Some Haligonians who dumpster dive for food say they want the government to regulate and decrease the amount of fresh food being thrown out.
John Wimberly, who calls himself a food waste advocate, said much of the food that ends up in garbage bins should never have been thrown out in the first place. He said dumpster diving is a direct protest against food waste.
"You can actually take it into your own hands and say, 'I am not going to let that be wasted,'" said Wimberly.
Wimberly wants municipal and provincial government to create regulations that divert food from dumpsters and into the hands of those who need them.
"I have gone with concerned citizens and looked at the waste within our city at the supermarkets and it's quite shocking," he said.
"On any given day if you look at say a dumpster from a Superstore, for instance, large supermarkets, you'll find a mountain of fresh broccoli, peppers, potatoes, really anything that's in the store in the way of produce."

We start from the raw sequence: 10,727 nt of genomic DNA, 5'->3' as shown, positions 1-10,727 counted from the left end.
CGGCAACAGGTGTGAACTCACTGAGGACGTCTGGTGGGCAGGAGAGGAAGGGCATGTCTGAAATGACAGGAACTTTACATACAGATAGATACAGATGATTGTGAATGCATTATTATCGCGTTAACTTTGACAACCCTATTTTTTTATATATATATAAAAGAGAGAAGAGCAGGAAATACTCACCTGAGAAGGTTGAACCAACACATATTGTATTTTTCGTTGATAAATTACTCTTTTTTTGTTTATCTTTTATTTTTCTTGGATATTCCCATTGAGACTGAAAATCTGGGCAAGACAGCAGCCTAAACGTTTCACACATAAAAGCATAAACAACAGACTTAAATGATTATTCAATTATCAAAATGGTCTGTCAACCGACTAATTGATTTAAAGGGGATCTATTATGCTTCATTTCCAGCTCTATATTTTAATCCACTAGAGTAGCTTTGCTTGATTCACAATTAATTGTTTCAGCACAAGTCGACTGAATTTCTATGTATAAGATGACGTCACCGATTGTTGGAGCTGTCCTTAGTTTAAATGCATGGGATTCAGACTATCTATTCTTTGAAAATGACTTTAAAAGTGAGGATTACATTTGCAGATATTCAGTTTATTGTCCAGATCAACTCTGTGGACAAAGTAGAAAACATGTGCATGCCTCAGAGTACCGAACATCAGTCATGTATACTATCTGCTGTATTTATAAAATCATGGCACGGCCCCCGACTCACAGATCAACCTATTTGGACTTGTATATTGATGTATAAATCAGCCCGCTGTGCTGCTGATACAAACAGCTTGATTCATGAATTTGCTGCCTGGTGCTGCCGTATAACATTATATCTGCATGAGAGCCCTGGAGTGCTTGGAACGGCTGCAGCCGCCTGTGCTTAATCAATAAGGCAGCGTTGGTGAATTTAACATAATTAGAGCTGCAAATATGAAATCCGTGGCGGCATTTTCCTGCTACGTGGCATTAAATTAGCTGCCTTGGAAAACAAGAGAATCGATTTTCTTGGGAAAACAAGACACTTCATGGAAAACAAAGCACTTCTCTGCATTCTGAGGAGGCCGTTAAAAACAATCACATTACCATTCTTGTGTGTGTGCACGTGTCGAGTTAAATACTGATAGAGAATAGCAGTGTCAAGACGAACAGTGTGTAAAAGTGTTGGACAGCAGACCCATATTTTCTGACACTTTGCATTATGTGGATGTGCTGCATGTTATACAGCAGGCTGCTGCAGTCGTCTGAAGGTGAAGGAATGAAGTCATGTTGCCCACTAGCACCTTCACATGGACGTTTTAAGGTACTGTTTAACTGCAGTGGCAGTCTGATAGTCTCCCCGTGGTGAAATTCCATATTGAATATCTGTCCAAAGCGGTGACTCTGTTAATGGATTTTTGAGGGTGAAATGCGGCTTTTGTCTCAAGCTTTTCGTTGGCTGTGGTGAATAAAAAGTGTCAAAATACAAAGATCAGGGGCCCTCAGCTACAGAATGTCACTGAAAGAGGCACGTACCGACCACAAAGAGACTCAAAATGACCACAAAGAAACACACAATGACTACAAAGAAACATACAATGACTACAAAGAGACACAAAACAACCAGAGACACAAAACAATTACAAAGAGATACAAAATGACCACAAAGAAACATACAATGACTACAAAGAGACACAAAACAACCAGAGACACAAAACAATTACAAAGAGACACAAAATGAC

Stephen Bradley also forages in garbage bins for food. He has worked in grocery stores and knows there's produce that's good enough to eat but stores can't sell because of their policies.
"More than half of what I make goes towards rent and bills for electricity and heat or my phone bill," he said.
"Between taking time to prepare food and going to buy food, this saves me money. I'd rather be eating fresh vegetables than a frozen microwave Michelina's dinner."
Meanwhile, Halifax Regional Police say people who are caught dumpster diving can be charged with trespassing or theft.
"It's free food, you have to understand that," said Kaitlin Moore, another dumpster diver.
"I don't feel disappointed if I don't find anything."